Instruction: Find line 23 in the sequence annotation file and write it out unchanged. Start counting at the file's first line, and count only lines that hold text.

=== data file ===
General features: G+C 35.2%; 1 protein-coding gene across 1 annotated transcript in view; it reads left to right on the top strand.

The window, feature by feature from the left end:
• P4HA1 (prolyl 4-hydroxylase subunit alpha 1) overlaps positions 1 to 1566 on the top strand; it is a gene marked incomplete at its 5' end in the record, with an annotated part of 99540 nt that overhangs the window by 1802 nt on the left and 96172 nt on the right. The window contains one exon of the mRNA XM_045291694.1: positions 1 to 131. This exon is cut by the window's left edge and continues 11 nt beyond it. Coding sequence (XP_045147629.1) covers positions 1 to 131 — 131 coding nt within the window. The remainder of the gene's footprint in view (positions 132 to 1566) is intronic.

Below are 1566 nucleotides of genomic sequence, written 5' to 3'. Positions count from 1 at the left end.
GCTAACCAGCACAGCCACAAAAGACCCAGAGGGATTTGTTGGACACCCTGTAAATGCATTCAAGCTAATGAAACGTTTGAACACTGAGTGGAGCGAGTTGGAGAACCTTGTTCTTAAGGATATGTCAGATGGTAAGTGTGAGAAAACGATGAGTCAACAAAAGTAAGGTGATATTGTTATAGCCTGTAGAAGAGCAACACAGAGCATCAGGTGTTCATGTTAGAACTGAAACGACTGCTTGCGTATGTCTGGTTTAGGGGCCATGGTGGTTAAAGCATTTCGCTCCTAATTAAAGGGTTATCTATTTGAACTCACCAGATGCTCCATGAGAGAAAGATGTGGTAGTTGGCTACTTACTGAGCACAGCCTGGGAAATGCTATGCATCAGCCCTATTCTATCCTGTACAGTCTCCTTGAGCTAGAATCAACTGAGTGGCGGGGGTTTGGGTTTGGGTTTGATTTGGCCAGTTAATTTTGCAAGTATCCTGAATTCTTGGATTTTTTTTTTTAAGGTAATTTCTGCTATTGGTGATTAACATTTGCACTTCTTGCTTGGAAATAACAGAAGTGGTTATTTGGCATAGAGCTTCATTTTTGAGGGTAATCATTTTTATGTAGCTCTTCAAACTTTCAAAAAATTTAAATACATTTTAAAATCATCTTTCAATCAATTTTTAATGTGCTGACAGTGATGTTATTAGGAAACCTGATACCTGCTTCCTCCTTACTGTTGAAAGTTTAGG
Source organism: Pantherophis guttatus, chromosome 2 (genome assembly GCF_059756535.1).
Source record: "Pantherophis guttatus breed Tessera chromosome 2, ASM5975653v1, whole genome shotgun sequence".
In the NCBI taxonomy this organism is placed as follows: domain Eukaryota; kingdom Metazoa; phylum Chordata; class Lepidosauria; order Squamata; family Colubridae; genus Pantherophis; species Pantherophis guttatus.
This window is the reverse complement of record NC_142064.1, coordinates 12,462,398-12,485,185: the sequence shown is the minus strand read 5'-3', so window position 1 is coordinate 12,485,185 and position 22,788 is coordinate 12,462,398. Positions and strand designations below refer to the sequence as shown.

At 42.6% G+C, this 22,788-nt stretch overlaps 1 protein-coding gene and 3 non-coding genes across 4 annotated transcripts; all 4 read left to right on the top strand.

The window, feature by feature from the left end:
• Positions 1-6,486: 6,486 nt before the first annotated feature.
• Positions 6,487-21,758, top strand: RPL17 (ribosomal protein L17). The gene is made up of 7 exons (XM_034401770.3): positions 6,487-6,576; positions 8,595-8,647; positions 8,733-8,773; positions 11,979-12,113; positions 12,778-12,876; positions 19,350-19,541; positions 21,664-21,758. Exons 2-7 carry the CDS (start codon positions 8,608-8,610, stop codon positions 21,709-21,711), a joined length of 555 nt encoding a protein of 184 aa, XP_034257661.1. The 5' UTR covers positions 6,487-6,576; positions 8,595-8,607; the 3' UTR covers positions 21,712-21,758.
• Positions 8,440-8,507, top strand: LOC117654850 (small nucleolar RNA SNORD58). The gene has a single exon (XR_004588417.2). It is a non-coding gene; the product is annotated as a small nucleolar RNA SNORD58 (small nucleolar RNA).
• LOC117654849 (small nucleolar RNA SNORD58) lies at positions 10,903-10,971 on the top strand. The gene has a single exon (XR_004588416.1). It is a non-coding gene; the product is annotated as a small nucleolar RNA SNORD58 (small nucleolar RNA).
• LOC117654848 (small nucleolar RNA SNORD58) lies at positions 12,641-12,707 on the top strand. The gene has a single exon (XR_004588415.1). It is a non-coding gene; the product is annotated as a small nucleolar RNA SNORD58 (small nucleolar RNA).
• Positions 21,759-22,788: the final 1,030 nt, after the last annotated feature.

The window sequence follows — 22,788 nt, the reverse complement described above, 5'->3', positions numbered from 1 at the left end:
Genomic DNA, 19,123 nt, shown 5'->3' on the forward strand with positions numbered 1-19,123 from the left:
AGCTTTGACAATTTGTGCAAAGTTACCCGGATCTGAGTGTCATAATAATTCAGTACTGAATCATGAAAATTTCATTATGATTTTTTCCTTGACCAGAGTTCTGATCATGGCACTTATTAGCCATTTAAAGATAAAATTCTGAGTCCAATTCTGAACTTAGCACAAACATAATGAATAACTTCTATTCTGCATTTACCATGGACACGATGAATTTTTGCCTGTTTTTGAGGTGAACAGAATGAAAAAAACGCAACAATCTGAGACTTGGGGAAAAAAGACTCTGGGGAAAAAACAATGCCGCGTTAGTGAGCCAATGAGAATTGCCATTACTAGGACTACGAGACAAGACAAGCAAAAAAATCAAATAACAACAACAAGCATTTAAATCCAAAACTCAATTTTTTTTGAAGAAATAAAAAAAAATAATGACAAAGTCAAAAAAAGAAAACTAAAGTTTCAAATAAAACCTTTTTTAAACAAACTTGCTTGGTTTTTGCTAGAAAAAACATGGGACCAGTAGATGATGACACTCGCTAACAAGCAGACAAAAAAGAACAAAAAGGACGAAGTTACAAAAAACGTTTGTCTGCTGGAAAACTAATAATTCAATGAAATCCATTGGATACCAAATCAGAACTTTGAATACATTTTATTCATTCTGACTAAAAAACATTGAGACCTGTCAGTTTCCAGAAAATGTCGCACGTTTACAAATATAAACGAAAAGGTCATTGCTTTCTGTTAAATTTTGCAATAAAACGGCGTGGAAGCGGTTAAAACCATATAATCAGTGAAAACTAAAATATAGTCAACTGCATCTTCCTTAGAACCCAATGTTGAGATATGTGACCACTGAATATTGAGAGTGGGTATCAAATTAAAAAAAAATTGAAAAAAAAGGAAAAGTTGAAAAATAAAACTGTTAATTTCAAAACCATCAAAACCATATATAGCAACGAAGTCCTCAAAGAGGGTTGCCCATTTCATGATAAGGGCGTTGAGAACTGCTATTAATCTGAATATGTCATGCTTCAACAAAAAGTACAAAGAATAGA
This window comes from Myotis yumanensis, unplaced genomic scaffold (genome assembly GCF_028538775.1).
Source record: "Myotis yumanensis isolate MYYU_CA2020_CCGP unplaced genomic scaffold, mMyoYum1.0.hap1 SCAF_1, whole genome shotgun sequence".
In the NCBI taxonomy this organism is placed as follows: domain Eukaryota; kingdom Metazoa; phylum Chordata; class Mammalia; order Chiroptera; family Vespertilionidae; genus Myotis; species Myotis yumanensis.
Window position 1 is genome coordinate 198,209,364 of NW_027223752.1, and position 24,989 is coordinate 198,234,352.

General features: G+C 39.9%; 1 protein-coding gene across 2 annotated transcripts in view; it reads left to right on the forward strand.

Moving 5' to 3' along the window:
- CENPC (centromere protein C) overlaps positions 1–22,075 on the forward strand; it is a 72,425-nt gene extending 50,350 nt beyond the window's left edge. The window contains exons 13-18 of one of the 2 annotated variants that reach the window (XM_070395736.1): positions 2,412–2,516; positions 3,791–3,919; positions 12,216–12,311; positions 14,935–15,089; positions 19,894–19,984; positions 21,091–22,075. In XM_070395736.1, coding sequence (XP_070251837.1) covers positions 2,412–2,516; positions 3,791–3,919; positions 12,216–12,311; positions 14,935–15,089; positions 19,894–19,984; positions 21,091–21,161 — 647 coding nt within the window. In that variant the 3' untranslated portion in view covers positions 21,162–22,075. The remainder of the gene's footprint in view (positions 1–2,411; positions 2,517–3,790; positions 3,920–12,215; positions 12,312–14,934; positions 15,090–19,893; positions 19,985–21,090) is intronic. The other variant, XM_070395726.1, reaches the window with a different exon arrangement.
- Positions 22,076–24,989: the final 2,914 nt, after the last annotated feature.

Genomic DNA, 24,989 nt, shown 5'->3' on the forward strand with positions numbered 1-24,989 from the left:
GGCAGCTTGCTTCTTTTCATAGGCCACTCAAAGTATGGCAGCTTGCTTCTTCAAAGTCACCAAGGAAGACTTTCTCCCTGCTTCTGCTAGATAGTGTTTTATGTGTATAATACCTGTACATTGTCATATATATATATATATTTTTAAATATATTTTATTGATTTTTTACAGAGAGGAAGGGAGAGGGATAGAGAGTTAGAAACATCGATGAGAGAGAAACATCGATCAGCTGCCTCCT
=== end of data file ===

In the NCBI taxonomy this organism is placed as follows: domain Eukaryota; kingdom Metazoa; phylum Chordata; class Mammalia; order Chiroptera; family Vespertilionidae; genus Myotis; species Myotis yumanensis.